IT HAS BEEN, clearly, one of the most gut-wrenching decisions that I've ever faced in my life. And it's not one of those decisions that I would recommend making alone, which is reason why over the past two weeks I've sought the guidance from my family and some of my closest friends.
Go for it, they told me almost unanimously. And so on Tuesday I called Teri Washington, in the media relations office of the National Basketball Association.
"Teri, this is Jerry Bembry," I said. "And I'm officially letting you know that I'm making myself eligible for the 1996 NBA draft."
And would you believe, at this pivotal moment in my life, there would be a problem with the phone line. I get this off my chest and all I hear is a distant static, similar to the sound of someone lying on the floor and laughing hysterically.
After a few minutes the phone's back to normal, and Teri's explaining to me that I can't declare myself as an early entry candidate because: (A.) I'm a college graduate; (B.) I'm too old; and (C.) I have no game.
Let's just take the time to clear up the facts. Given the fact that I never played college basketball in my four years at Ohio Wesleyan University, my four years of college eligibility remains intact. Sure, being 33 would be a hindrance, but Arvydas Sabonis is coming off a season where he made a huge impact as a 31-year-old rookie with the Portland Trail Blazers.
And no game? You would think word would have gotten around to the NBA types that my team in February won the three-on-three media basketball championship for the third year in a row. Can I help it that a guy named Michael Jordan won the MVP of the All-Star game in the same city on the same day, knocking my accomplishment out of hundreds of newspapers around the country?
Surely Marty Blake, the league's scouting guru, had heard of me. His knowledge of players is unmatched. So I called him on the day that I announced, asking for a spot in the invitation-only pre-draft camp that will be held next month in Chicago.
"Who are you?" Blake asked, followed by "What's your vertical?"
Well, I've never really had my vertical leap measured, although I can say I have dunked the ball with two hands in my lifetime (sure, it was about 16 years ago, but back surgery has a way of sapping your leaping ability). I'm a one-of-a-kind player: a 6-foot-2 power forward/small forward type with outstanding defensive skills and shooting range beyond the three-point line.
They were calling me "Air" before Michael Jordan even entered college. Ask enough people and you'll hear about the time I single-handedly outscored an entire team, scoring 45 points in a 56-43 victory. So what if it was a Baltimore recreation league BTC game? If Jordan had such an accomplishment, I'm sure you would have heard of it.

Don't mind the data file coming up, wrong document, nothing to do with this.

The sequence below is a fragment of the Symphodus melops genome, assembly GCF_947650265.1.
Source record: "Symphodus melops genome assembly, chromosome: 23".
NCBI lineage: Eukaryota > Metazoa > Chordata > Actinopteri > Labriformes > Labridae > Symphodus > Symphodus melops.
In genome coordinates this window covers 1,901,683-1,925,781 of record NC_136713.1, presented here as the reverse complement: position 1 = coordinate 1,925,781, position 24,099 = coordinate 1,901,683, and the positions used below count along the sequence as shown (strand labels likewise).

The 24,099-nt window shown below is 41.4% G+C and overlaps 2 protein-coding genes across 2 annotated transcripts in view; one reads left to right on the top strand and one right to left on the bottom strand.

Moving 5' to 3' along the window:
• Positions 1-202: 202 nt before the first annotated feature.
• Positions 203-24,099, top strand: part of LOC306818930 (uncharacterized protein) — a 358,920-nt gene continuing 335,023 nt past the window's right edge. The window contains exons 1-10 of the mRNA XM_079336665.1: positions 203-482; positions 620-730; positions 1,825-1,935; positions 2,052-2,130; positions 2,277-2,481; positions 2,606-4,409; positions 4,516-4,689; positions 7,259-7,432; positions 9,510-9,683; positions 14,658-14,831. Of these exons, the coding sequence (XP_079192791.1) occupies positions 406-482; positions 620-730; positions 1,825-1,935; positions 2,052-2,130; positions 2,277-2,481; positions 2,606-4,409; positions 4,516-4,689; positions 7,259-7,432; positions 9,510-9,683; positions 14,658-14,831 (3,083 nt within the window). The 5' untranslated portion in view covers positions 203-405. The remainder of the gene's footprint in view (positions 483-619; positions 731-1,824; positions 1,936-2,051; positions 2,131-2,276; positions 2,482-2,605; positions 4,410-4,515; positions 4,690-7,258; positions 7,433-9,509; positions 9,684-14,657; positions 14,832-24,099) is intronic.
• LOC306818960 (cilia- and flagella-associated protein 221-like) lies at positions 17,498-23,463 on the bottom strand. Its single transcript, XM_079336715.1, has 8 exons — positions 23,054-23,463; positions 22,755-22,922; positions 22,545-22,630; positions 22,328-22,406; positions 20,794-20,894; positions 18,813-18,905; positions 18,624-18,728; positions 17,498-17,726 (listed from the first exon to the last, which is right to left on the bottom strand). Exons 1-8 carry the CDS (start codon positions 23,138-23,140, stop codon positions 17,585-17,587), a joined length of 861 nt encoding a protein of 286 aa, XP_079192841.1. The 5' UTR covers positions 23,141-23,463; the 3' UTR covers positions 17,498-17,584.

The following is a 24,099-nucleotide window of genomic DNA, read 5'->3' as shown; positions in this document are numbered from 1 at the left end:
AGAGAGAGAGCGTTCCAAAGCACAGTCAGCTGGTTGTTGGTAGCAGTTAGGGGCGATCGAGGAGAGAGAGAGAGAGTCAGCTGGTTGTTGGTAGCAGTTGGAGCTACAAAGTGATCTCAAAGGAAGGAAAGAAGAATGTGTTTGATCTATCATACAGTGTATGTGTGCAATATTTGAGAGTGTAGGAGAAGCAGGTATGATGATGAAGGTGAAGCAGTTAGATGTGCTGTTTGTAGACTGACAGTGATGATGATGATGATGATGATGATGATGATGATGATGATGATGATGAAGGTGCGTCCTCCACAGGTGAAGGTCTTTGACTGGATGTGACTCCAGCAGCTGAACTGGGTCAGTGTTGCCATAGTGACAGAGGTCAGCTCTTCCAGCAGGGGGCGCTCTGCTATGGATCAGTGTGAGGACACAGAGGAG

But let's get to the real bottom line about why I'm entering the draft, and it's not any of those well-worn excuses given by some of the early entry candidates who cry on cue at those tired press conferences: Shareef Abdur-Rahim, in announcing last week he was leaving California after his freshman season, explained it was to help his family and that the decision "is not for me." North Carolina point guard Jeff McInnis announced he was skipping his final season because it "had become necessary for personal reasons, the greatest of which to help my family financially." It's almost to a point where reporters can write those early entry stories in advance.
Well here's a different spin: I'm coming out because I want to get paid. For me, not anyone else. I figure that if Jack Haley can make $250,000 this past season for playing in just one game and being Dennis Rodman's personal valet; if Chris Dudley can make $24 million over six years while being a total scrub, if Kevin Duckworth can sit on the bench and make over $3 million while same time shaping his bloated body for his post-NBA career as a sumo wrestler, then there's a spot for me.
There will be no snarled negotiations when I'm in the NBA. Whether I'm a first- or second-round pick, I'm seeking the NBA minimum: $250,000. I figure that with teams facing salary cap problems, I'd make the sacrifice to accept the minimum so that players like Michael Jordan and Juwan Howard are able to sign for the big bucks. You will never hear me griping about being underpaid.
If Stephon Marbury can come out early, if Kobe Bryant can leave high school to go straight to the NBA, if Kevin Simpson can declare after two years at Dixie Junior College, why can't I? These kids don't have a clue of what it's going to be like dealing with the daily grind of the NBA. I've experienced the NBA travel. I've seen up close the groupies in action (usually as they elbow me to get to the real players). And I've been on the court with Jordan, with Charles Barkley, with David Robinson (it's amazing what I've picked up from courtside the last three years as a beat writer covering the Washington Bullets).
Of course, I'm smart enough to keep my options open. Which is why I have yet to sign on with an agent. I figure that if I fail to catch on in the NBA, I can always go back to the college ranks where -- with many of its best players bolting -- there will be scarcely enough players to fill most Division I rosters.
Jerry Bembry covers the National Basketball Association for The Sun.
Pub Date: 5/12/96